One of the first concerts I ever went to was where the Royal Crown Revue opened for the Pretenders, who opened for the B-52’s. While I was excited for the concert itself, it also served as a way to settle a bet me and my dad had: whether or not it was a synthesizer or either Kate Pierson’s/Cindy Wilson’s voice that served as the ominous opening wail to “Planet Claire”, the first track off of the B-52’s’ very first album.
We were both right, but my dad was still stunned at just how well Pierson’s warble went with the vintage synths that they used to create the B-movie atmosphere that proved so crucial to “Planet Clarie”‘s success. In Dance This Mess Around, our ongoing Between the Grooves feature tackling great albums track-by-track, we are looking at the opening salvo of one of the greatest pop albums ever made, and here taking on Athens, GA rockers the B-52’s and their eponymous debut.
Opening with the sounds of scant radio frequencies before Ricky Wilson’s propulsive guitar notes come in, the entire first half of the song is instrumental, as it appeared to be far more important to establish the world of the B-52’s before any words were to be inserted into it. (Also, it’s worth noting that if that opening strut of a riff sounds familiar, that’s because it’s is an unintentionally sped-up take on Henry Mancini’s classic number “Peter Gunn”; although Mancini has subsequently credited as a co-songwriter, such accreditation happened long after the fact, as even the CD release of the album still only cites Fred Schneider and Keith Strickland as the track’s masterminds.)
So with Ricky’s guitar, the band’s use of bongos, and Kate’s indelible synth harmonizing, “Planet Claire” absolutely bleeds ‘50s schlock novelty, ready to soundtrack a party lit only by lava lamps or perhaps serve as the soundtrack to a film about some rather swingin’ aliens. Then, on 2:30 on the dot, Schneider enters with that instantly memorable opening slavo:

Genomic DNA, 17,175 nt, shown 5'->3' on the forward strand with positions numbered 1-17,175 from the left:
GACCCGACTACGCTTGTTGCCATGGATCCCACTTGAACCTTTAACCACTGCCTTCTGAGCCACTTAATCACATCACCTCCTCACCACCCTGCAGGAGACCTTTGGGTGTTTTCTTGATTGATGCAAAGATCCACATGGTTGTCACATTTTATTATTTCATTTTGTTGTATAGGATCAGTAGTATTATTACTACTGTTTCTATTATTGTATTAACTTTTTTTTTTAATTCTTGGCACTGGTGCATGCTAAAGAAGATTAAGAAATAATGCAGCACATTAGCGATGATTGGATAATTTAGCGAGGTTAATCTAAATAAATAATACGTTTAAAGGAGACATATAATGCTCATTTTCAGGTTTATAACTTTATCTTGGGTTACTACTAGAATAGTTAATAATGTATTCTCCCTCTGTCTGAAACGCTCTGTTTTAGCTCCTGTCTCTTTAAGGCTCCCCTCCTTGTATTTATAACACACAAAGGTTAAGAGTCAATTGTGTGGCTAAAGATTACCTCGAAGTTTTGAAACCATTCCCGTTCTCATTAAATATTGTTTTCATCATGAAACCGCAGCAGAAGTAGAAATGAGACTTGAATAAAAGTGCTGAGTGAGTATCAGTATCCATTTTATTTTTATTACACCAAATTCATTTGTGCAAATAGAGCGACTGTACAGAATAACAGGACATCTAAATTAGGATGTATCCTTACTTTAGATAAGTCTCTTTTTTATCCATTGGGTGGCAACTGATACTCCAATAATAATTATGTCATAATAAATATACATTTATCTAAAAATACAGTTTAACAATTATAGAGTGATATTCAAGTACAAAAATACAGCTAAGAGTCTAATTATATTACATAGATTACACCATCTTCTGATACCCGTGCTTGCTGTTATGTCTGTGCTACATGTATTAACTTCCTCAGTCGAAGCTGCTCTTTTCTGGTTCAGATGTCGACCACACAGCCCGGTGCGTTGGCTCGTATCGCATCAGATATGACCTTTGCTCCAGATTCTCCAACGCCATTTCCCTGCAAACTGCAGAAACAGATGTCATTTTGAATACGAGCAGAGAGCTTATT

“She came from Planet Claire
I knew she came from there
She drove a Plymouth Satellite
Faster than the speed of light”
Obviously, these are not meant to be taken too seriously, but it’s Schneider’s straight-ahead vocal cadence that ultimately sells the song. These aren’t “sung lyrics” as much as they are stone cold facts, and that distinction in performance is what ultimately helps sell the song despite its otherwise clownish qualities.
As the narrative continues, we also hear how no one ever dies on Planet Claire, and no one has a head (and there’s also a memorable passage wherein Schneider immediately corrects those spreading false rumors about the alien babe at the center of the song). It’s pure absurdism, almost childlike in nature, but the whole reason why “Planet Claire” and the rest of The B-52’s works is because the band does all of this with a straight face. During latter albums, there’s an overwhelming sense that the band is “in” on the joke, and many of the tracks the group penned during the late ‘80s are intentionally campy, which is a marked difference from here, wherein their commitment to the crazy is so absolute, the average listener doesn’t know if the band is even conscious of how wacky this all sounds (perhaps they truly believe in each and every out-there utterance!).
Thus, while some may view “Planet Claire” as dismissible and nothing more than a novelty, the commitment to character that shines through this performance is what sells it, and, for many, this proved to be the pitch-perfect introduction into the world of the B-52’s. Although the song was only a minor hit, going as high as #24 on the Billboard dance charts, it’s grown over time to serve as one of the group’s out-and-out calling cards, also doubling over as the opening song to Time Capsule, the group’s excellent greatest hits comp that came out in 1998. The B-52’s’ sonic universe is one of quirks, odd-turns, and then even more quirks. so as an introduction to that world, it’s hard to top that first trip out to “Planet Claire”.
// Channel Surfing
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